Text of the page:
a1 Section of Neurobiology of Psychosis, Institute of Psychiatry, King's College London, London, UK
a2 Department of Psychology, Institute of Psychiatry, King's College London, London, UK
a3 Centro Lucio Bini, Rome, Italy
Background Gender is known to modulate the clinical course and severity of bipolar disorder (BD). Although cognitive abnormalities are an established feature of BD, there is limited information regarding whether gender also influences the pattern and severity of cognitive impairment.
Method We evaluated the performance of 86 remitted patients with BD, type 1, (BD-I) (36 male and 50 female) and 46 healthy participants (21 male and 25 female) on tasks of general intellectual ability, memory encoding, recognition and retrieval, response inhibition and executive function (abstraction and perseveration). The impact of illness severity in patients was assessed using the global assessment of functioning (GAF).
Results We found a gender effect and an interaction between diagnosis and gender on immediate memory, implicating encoding and retrieval processes, both showing male BD-I patients being disadvantaged compared with female patients and healthy controls. Immediate memory correlated with GAF scores and this association was statistically significant for male BD-I patients.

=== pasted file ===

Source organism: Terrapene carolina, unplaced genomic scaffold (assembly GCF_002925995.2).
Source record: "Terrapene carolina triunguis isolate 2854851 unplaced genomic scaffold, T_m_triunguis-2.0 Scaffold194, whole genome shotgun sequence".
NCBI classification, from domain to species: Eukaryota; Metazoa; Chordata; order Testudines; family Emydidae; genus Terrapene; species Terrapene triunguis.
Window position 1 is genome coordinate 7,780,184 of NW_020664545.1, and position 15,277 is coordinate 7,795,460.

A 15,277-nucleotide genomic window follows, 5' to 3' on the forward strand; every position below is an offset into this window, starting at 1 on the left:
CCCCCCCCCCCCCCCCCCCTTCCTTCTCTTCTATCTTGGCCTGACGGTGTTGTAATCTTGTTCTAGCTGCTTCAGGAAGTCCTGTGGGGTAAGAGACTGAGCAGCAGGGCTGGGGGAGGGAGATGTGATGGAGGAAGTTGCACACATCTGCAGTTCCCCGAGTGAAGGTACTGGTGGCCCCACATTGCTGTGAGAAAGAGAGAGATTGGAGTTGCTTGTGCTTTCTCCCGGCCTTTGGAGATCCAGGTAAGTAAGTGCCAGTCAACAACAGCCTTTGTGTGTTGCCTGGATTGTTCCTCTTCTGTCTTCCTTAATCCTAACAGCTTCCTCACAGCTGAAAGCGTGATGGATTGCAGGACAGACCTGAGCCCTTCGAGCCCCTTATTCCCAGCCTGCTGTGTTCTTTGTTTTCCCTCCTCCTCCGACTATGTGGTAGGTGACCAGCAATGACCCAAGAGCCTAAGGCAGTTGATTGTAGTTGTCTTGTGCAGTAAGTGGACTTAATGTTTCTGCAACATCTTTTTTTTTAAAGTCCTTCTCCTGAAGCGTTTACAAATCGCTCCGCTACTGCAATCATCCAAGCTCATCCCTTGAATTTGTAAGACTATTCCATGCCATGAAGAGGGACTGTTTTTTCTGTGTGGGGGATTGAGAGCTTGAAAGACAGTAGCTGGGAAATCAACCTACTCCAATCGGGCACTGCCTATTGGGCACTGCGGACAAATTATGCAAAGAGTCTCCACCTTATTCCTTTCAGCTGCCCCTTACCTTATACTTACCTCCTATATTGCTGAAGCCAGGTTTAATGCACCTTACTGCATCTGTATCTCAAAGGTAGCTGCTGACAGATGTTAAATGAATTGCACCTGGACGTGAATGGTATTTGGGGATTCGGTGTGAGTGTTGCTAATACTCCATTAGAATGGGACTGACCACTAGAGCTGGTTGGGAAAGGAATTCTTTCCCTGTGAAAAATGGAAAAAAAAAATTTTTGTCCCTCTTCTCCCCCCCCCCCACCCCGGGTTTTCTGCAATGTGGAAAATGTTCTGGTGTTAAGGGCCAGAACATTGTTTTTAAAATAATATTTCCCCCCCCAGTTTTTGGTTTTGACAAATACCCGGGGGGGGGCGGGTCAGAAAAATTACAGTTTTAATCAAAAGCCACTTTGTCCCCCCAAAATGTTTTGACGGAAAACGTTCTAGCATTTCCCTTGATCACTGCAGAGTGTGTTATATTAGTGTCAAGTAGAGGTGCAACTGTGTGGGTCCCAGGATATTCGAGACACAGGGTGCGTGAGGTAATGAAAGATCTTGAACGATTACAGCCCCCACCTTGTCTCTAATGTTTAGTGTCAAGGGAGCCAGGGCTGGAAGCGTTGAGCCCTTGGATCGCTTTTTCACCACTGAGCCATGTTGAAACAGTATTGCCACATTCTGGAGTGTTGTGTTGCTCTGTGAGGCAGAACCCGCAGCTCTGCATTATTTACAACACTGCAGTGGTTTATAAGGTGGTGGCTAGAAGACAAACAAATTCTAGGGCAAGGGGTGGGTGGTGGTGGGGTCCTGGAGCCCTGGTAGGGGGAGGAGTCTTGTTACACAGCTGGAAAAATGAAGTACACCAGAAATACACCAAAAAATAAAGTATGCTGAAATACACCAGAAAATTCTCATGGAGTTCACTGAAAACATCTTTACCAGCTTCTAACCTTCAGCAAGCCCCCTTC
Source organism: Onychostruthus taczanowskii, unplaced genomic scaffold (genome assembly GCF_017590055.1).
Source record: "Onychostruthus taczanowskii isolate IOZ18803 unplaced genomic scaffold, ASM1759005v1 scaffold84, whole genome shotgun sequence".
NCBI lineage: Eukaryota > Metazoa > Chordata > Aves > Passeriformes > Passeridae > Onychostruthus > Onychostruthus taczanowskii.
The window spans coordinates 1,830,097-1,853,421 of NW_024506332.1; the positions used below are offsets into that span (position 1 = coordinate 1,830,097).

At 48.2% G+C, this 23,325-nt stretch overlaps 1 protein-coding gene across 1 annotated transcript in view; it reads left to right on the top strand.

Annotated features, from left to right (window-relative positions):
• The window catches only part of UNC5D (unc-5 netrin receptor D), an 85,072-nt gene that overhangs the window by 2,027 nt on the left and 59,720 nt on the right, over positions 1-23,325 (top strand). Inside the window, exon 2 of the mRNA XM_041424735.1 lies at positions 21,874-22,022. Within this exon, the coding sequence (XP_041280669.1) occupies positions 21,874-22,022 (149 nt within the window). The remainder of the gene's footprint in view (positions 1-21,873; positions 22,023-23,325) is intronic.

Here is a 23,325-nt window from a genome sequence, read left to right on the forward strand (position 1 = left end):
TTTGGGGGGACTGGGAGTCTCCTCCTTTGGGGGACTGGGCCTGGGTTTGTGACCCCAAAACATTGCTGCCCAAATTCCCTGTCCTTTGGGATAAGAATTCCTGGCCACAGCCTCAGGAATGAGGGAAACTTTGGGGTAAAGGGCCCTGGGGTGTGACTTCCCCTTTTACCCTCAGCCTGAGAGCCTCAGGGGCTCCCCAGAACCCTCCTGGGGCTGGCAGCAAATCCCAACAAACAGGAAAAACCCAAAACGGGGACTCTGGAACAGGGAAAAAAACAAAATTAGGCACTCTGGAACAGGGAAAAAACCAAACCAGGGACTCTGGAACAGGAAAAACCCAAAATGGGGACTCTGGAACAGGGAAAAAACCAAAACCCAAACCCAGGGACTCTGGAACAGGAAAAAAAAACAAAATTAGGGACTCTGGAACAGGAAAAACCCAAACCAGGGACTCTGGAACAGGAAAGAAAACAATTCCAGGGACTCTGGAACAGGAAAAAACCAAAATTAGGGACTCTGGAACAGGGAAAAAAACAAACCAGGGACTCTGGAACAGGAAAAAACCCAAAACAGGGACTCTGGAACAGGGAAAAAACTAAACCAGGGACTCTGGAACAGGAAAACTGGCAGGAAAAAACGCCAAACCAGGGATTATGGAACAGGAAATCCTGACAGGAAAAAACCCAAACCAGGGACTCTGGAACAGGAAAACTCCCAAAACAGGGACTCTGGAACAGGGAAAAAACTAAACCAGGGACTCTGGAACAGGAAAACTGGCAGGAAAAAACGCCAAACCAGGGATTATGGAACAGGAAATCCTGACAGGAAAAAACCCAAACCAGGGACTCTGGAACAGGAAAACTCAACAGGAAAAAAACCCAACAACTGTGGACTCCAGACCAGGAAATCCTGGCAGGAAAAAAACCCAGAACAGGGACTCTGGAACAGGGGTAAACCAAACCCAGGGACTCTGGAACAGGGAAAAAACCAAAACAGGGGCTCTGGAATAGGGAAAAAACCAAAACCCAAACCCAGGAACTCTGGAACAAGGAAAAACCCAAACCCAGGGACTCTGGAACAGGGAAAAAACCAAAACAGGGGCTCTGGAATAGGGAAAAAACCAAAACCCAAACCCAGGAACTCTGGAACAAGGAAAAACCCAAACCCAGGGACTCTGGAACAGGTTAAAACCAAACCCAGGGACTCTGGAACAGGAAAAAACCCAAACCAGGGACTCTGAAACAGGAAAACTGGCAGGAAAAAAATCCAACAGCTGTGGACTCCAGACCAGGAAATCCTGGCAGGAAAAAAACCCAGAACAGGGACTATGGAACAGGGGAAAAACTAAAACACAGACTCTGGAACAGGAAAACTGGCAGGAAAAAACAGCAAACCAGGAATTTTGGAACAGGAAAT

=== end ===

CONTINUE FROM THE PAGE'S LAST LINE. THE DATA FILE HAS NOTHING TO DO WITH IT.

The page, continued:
Conclusions Our findings suggest that gender differences in BD-I are associated with memory function, particularly processes relating to encoding and retrieval, and may contribute to poor functional outcome particularly in men.
(Received October 11 2006)
(Revised September 23 2009)
(Accepted September 29 2009)
(Online publication November 06 2009)
c1 Address for correspondence: Dr S. Frangou, Section of Neurobiology of Psychosis (PO66), Institute of Psychiatry, King's College London, De Crespigny Park, London SE5 8AF, UK. (Email: firstname.lastname@example.org)